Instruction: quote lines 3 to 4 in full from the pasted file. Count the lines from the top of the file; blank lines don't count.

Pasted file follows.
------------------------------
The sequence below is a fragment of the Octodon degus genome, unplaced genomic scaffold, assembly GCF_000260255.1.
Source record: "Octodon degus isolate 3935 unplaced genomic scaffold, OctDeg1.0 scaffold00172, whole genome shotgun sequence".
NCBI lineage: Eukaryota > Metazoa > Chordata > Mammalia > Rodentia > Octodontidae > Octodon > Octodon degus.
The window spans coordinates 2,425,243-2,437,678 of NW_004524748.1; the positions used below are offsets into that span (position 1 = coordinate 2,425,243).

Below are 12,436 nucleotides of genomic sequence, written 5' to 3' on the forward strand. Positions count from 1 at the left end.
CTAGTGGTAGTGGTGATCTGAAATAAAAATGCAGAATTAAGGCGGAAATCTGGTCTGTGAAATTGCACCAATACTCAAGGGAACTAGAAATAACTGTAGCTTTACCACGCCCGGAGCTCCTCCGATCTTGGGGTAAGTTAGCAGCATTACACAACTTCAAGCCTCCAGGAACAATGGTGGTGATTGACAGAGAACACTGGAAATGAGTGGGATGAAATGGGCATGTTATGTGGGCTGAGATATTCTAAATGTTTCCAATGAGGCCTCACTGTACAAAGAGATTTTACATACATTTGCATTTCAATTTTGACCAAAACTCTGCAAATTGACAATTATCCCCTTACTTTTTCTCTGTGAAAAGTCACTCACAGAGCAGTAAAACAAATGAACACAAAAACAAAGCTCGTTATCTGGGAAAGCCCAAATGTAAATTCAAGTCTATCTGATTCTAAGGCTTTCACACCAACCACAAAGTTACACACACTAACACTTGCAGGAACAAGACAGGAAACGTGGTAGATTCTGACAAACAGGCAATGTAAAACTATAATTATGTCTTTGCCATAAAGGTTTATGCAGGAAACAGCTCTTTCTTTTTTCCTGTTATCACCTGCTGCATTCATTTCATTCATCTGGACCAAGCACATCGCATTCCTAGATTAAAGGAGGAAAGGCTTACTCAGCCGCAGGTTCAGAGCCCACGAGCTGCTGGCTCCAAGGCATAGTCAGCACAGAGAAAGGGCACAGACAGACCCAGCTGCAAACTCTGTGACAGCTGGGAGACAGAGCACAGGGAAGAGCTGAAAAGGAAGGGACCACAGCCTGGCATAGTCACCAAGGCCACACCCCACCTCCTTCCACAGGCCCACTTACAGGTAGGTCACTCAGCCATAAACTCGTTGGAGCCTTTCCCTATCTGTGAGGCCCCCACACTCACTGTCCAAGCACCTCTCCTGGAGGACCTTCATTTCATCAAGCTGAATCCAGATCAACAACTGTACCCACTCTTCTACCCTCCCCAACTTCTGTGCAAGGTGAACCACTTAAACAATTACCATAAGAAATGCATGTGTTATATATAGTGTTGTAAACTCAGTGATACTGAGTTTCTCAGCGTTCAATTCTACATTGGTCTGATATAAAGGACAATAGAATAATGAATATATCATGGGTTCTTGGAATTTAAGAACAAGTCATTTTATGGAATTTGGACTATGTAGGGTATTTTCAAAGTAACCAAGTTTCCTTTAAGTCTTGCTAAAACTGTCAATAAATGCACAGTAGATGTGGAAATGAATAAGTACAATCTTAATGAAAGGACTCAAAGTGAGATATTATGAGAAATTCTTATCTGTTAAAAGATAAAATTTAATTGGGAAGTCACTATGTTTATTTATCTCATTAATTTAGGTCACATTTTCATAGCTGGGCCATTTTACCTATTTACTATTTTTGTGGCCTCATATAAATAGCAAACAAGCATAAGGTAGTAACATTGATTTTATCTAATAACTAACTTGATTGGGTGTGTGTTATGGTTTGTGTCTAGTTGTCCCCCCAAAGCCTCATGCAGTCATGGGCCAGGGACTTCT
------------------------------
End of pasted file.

NCBI lineage: Eukaryota > Metazoa > Chordata > Mammalia > Rodentia > Octodontidae > Octodon > Octodon degus.
The window spans coordinates 2,425,243-2,437,678 of NW_004524748.1; the positions used below are offsets into that span (position 1 = coordinate 2,425,243).